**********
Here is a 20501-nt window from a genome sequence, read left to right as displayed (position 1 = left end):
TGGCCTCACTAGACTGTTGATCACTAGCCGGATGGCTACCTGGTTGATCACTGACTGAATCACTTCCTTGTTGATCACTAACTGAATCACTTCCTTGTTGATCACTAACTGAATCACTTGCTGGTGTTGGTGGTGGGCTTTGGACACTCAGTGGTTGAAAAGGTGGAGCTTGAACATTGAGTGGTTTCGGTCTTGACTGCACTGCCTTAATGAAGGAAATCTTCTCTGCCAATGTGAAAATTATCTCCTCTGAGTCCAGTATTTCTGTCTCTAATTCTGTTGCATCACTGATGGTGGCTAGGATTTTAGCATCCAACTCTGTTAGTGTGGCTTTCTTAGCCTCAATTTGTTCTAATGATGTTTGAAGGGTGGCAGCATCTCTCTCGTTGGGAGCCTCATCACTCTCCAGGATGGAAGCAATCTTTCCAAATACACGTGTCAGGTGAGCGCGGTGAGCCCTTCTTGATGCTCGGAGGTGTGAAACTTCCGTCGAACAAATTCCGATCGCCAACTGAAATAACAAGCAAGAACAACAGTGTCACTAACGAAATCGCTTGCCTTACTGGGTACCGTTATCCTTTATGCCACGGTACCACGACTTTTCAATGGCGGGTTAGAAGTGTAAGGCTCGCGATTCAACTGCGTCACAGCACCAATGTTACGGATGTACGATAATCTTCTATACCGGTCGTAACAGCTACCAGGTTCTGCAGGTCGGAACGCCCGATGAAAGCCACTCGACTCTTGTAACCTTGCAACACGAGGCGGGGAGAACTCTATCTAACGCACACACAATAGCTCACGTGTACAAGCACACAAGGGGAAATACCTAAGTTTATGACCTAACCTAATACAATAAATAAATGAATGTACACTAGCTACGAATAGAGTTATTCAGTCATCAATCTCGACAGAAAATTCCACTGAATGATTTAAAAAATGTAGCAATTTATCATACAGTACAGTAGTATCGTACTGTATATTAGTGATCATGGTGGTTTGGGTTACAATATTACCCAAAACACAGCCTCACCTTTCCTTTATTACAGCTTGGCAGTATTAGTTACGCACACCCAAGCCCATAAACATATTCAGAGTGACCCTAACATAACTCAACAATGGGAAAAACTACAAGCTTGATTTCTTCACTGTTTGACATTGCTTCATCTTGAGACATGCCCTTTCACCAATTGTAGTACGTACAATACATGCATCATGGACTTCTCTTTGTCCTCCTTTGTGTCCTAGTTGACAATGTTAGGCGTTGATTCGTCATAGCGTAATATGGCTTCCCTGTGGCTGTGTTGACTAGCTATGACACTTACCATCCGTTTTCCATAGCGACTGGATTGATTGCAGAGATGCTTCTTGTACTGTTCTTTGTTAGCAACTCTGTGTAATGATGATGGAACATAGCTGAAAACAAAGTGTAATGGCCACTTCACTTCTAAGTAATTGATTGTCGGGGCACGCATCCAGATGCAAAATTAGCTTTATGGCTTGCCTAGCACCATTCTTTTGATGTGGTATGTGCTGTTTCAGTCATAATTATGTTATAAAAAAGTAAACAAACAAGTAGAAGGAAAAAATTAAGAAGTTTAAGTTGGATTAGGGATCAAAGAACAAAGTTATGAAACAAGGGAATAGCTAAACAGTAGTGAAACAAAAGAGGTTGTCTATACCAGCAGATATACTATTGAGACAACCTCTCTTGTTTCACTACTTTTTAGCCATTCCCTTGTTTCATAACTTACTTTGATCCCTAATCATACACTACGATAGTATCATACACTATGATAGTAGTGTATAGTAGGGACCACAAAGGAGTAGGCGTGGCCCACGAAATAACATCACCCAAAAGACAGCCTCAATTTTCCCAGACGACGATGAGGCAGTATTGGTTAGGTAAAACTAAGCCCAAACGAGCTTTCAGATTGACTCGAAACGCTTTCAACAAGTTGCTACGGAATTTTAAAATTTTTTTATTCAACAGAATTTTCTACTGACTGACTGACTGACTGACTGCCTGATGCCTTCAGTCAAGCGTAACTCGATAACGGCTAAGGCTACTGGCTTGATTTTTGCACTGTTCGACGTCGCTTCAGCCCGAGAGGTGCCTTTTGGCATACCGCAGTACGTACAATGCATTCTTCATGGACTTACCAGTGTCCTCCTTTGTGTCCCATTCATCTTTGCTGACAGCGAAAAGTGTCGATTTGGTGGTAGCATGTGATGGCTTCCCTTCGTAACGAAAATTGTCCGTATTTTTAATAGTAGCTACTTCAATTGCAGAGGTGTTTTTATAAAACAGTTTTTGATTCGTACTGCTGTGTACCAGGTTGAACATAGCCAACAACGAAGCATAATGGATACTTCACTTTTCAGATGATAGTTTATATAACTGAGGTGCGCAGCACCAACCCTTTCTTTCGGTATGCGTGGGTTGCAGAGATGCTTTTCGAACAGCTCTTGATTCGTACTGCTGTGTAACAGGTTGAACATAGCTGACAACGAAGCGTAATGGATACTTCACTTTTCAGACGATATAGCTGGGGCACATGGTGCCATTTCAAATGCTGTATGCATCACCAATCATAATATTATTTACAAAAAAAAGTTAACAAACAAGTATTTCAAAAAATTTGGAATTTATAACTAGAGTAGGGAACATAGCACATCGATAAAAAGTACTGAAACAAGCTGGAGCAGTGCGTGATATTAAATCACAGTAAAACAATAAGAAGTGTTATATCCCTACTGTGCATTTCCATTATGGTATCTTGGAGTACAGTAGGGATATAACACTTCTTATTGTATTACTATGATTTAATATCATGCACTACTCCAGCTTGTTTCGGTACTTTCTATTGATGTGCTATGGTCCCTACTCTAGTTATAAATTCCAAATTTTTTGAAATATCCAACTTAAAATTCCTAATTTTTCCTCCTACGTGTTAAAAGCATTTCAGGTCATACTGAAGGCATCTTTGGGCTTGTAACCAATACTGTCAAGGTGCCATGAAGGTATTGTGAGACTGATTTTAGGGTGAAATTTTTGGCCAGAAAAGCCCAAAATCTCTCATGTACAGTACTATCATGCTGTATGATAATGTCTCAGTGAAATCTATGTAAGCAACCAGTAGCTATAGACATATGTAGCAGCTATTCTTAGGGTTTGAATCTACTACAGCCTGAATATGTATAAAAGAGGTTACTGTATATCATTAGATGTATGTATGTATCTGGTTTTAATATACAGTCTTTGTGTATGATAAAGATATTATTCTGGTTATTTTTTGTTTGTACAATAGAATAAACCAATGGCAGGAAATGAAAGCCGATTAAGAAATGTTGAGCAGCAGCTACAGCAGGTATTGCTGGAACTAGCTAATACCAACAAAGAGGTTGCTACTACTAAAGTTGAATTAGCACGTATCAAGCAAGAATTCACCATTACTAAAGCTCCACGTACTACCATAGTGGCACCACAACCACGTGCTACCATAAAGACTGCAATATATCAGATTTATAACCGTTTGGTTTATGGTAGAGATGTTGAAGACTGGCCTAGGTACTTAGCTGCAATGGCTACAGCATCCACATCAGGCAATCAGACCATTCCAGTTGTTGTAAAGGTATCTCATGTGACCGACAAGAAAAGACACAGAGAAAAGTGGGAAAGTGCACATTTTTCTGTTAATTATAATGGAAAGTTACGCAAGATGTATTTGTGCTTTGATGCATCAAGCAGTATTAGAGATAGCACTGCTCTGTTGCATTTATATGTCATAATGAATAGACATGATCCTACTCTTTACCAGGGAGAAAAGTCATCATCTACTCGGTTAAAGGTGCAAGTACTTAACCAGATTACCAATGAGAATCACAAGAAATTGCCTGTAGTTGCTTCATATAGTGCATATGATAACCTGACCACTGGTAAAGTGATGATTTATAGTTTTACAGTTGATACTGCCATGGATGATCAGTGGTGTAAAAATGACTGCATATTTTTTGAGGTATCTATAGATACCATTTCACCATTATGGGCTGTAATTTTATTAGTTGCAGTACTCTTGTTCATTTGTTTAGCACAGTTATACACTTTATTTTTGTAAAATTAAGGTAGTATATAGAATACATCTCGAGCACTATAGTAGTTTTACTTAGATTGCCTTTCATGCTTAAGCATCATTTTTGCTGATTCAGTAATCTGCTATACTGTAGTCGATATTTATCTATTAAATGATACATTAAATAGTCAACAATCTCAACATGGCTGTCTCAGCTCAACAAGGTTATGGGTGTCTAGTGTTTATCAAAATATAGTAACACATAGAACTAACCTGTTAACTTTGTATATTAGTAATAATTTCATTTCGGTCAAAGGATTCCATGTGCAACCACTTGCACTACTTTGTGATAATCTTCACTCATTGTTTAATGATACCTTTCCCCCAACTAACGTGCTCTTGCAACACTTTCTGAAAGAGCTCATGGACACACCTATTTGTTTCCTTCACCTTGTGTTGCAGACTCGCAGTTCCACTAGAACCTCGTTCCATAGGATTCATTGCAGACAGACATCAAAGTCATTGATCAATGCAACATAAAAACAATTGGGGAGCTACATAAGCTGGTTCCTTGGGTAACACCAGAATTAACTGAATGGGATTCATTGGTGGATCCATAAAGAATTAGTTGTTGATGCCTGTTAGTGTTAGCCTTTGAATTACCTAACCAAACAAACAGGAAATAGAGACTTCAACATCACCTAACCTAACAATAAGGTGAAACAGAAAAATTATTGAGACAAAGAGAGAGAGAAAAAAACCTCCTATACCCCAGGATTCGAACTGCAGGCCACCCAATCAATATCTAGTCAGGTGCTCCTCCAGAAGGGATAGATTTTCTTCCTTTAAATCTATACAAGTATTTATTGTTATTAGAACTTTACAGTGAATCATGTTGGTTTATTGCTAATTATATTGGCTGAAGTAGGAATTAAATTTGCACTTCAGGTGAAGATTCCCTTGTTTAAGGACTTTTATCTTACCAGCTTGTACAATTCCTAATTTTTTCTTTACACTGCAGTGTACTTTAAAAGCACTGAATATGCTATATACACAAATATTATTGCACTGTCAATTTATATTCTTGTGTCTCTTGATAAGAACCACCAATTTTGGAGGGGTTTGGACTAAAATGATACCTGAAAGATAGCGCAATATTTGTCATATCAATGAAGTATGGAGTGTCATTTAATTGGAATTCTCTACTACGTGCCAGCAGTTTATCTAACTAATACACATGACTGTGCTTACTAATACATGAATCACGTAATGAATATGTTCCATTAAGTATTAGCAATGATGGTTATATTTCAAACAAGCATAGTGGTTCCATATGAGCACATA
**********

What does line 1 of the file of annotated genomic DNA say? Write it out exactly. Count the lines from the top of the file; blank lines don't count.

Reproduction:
Here is a 20501-nt window from a genome sequence, read left to right as displayed (position 1 = left end):